India to change Lanka policy if Tigers wither
As per sources, India may press for a “devolution package” for the Lankan Tamil minority if the LTTE are “de-fanged”, reports Nilova Roy Chaudhury.india Updated: Jan 01, 2008 01:53 IST
More and more reports emanating from Sri Lanka are suggesting that Vellupillai Prabhakaran, head of the Liberation Tigers of Tamil Eelam (LTTE), is injured and dying, or even dead.
If these are correct, India can step into the peace process in Sri Lanka directly, a senior Indian diplomat said. Without its founder leader, the LTTE cannot survive, the diplomat added. With the LTTE out of the way, India would have no problems stepping in directly to try and resolve the island nation’s ethnic crisis.
Aware of the fact that the world’s attention at the moment is focused on Pakistan, the Sri Lankan government has been quietly pressing ahead with its military solution to the ethnic problem. “The government (in Colombo) seems hell-bent on pursuing a military solution, with no attempts to come up with a credible devolution package,” a diplomatic source said. “The Lankan government is hoodwinking India by claiming that it is keen to devolve power.”
If the LTTE were “de-fanged,” India could press for a “devolution package” for the Sri Lankan Tamil minority, sources said. “Awful human rights violations are taking place in the name of attacking the LTTE,” the source said.
Indian officials said they can’t confirm reports that Prabhakaran had been injured or killed, as the Lankan authorities claimed. But “something is certainly up,” they said.
A senior armed forces official said he would remain skeptical about claims of Prabhakaran’s end until he saw concrete evidence.
“He has been killed off several times in the past,” the official said.
Aware that India is caught in a piquant situation vis-à-vis the LTTE, Colombo has been pressing ahead with attacks on LTTE positions.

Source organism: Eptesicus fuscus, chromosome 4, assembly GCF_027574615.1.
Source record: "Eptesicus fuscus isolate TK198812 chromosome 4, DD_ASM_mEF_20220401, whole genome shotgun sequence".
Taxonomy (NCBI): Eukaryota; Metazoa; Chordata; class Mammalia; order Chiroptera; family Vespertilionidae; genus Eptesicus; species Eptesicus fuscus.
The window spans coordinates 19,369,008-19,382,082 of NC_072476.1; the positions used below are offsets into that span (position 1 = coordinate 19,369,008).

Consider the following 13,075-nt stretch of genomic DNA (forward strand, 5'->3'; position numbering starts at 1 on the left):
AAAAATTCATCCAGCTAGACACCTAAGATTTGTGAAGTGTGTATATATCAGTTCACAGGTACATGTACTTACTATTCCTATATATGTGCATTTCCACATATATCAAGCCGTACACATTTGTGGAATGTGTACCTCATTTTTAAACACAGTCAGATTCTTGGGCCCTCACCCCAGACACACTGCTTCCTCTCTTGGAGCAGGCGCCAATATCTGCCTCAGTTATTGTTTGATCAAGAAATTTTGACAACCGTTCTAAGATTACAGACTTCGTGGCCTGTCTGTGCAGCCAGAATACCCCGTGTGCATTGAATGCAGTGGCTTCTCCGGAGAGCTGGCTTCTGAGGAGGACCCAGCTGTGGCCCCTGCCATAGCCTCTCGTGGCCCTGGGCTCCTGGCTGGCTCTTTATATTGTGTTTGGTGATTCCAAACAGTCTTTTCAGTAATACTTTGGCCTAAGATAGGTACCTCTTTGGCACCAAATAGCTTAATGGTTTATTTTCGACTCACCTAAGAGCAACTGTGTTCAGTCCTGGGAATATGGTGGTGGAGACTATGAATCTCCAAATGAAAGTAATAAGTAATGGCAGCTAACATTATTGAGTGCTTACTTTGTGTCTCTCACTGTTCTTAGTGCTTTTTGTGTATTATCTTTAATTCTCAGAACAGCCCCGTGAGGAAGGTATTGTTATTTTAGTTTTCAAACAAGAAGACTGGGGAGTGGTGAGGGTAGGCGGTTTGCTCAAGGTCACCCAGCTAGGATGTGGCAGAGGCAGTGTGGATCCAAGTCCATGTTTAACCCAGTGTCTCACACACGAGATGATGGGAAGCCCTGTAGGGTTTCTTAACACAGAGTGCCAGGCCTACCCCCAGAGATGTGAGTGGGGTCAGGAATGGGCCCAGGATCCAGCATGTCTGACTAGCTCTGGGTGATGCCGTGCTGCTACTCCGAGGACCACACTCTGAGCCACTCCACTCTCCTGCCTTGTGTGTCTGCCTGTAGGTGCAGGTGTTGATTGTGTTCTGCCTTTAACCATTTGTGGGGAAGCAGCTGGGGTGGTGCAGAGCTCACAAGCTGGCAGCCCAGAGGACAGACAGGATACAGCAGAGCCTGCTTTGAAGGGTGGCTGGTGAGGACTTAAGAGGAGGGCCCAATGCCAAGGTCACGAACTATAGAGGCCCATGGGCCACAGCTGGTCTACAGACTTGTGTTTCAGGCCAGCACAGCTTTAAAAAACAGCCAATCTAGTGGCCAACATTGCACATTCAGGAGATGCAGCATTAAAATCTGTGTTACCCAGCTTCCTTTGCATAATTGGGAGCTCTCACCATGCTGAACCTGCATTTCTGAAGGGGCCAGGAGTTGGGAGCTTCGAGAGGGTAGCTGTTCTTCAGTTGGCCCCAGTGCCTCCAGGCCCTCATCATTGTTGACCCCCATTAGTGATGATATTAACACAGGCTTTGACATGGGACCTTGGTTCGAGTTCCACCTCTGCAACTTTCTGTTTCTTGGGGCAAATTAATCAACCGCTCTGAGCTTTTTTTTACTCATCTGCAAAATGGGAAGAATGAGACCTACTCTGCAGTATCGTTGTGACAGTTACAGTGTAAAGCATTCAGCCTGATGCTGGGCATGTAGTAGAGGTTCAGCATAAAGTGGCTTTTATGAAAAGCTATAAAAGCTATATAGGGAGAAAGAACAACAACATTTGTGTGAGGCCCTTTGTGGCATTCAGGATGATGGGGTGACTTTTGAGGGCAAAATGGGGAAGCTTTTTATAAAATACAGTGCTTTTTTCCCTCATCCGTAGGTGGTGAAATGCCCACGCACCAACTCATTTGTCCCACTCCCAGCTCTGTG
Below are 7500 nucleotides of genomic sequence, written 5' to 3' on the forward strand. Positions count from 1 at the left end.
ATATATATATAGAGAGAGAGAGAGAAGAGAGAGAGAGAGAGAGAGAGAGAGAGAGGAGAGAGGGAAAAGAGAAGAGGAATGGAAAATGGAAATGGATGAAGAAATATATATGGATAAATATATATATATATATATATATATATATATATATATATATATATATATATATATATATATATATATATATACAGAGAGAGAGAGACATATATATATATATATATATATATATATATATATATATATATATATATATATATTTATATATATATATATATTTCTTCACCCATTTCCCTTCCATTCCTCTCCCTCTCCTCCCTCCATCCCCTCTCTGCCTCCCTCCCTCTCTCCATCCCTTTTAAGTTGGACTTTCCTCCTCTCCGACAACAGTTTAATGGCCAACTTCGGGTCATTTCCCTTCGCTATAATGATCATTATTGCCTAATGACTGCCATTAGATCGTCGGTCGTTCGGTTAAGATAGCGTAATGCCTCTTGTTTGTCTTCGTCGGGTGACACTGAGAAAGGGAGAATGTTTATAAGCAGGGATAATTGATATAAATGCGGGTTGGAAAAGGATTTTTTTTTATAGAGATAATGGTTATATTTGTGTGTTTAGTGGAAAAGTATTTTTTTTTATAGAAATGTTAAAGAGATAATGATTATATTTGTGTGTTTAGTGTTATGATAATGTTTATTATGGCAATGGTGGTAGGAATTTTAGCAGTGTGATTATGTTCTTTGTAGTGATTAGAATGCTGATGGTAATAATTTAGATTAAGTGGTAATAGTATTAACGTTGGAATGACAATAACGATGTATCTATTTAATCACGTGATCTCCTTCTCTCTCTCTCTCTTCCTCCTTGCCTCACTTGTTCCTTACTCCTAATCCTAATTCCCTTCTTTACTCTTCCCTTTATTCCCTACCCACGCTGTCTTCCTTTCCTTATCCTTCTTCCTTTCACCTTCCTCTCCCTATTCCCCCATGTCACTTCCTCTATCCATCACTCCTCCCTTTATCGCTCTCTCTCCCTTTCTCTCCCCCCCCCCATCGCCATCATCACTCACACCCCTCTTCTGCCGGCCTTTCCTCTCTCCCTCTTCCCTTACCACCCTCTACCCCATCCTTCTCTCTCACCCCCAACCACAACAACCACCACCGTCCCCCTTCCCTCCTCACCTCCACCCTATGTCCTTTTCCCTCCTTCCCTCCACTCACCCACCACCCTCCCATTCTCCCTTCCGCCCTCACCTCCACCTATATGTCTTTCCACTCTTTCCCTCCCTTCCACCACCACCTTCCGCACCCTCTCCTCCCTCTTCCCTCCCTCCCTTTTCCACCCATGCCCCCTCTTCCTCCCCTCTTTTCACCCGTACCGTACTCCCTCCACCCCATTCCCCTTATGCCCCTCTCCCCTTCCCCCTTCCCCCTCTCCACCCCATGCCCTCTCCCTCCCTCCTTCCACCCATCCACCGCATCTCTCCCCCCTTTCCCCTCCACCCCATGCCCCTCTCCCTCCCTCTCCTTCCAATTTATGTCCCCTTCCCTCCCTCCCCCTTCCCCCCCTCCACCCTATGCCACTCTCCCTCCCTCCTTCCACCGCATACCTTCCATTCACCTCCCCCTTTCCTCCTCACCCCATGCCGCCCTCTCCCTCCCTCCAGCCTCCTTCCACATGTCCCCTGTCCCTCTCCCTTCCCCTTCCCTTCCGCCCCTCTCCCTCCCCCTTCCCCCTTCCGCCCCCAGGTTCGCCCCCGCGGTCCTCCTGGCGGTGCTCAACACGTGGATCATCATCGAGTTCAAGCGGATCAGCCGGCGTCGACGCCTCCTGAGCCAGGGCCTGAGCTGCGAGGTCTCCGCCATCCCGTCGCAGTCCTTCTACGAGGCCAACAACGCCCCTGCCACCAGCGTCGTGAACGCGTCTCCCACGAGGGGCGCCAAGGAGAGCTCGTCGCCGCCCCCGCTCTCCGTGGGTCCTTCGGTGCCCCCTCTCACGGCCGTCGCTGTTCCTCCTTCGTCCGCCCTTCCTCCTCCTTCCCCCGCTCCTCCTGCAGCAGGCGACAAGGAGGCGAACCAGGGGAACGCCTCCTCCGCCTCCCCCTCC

According to reports emanating from Colombo, Lankan Defence Secretary Gotabhaya Rajapaksa has said LTTE rebels would not be able to withstand the ongoing three-pronged attack on their strongholds in north Sri Lanka though they are putting up fierce resistance.
“The LTTE would not be able to successfully resist troops on three different fronts,” Rajapaksa told The Island daily on Monday, even as he acknowledged that the rebels were putting up stiff resistance. The Sri Lankan armed forces were attacking the Liberation Tigers of Tamil Eelam (LTTE) in Mannar, Vavuniya and Jaffna simultaneously, he said, with both sides using heavy weapons like artillery and multi-barrel rocket launchers. Government troops had done “exceptionally well” in the recent high intensity battles, though inclement weather was causing problems, said the Defence Secretary, who is Sri Lankan president Mahinda Rajapaksa’s brother.
He said he had made it very clear to the three service chiefs that the onus of bringing peace to the country was on them because only a military victory over the LTTE would ensure a peaceful settlement of the Tamil question.
Sri Lanka’s army chief said the leader of the country’s Tamil Tiger rebels could be dead within six months and the military’s aim is to kill 10 rebels a day, a newspaper report said on Sunday. Army Commander General Sarath Fonseka was quoted by the state-run weekend paper Sunday Observer as saying the security forces have occupied Tamil Tiger forward defence lines and surrounded the northern rebel held Wanni rebel base.